The visual presentation was certainly something and our guests responded reasonably well to the unusual starter. I was quite happy with the result, but we both knew that these two ice creams are only the first step towards something much greater. Perhaps these recipes worked for Caroline Liddell and Robin Weir, but we have other plans. (stay tuned…)

Peter Gerard

Peter carried the hand-cranking ice cream tradition from his family in Missouri to Scotland and eventually to New York. He is now likely the biggest importer of White Mountain Freezers to Europe, having imported more than a dozen machines...

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7 Responses

  1. Dr Big D says:

    I think this marks a significant turning point in our ice-cream adventures. Taking on the challenge of savoury ice-cream has required us to engage with the concept of low temperature food in a more committed and profound way. I think it has something to do with the lack of sugar, which even in a pretty mediocre sweet ice-cream goes some way to compensate for any failings in the flavour, one way or another you meet peoples expectations of a dessert. But with savoury ice-cream you have to overcome the natural reticence people have towards a dessert modality in a main course. In short it can’t just be ok, it has to be damn good or people are gonna baulk.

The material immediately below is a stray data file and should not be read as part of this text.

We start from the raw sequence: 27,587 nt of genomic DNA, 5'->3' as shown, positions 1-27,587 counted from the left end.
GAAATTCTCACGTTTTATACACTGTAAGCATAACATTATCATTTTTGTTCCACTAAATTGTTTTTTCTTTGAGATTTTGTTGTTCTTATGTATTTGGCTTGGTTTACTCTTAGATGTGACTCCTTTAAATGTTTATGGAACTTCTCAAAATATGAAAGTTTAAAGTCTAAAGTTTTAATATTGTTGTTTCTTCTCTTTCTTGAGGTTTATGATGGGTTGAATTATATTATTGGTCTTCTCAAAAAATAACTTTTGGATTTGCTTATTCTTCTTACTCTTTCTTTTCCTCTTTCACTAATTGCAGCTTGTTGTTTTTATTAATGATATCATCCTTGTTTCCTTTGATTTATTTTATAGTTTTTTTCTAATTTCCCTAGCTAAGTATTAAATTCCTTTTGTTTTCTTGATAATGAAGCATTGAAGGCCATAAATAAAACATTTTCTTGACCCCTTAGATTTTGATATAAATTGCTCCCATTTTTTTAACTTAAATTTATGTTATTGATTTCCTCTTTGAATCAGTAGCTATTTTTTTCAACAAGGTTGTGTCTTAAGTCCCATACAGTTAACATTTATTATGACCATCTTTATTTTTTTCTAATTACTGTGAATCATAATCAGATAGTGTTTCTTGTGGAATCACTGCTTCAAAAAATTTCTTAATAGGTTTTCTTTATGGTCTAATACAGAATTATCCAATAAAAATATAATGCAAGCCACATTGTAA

In many ways I think that’s why this first attempt wasn’t a raging success. The ice-creams were quite cold tasting and I think we put a bit too much in each canape case. Consequently people tried to lick them rather than just eat them whole. I think this was a turn off for many people because (as Peter mentioned) the tomato ice-cream was really only appetizing when eaten in the same mouthful as the cheese ice-cream.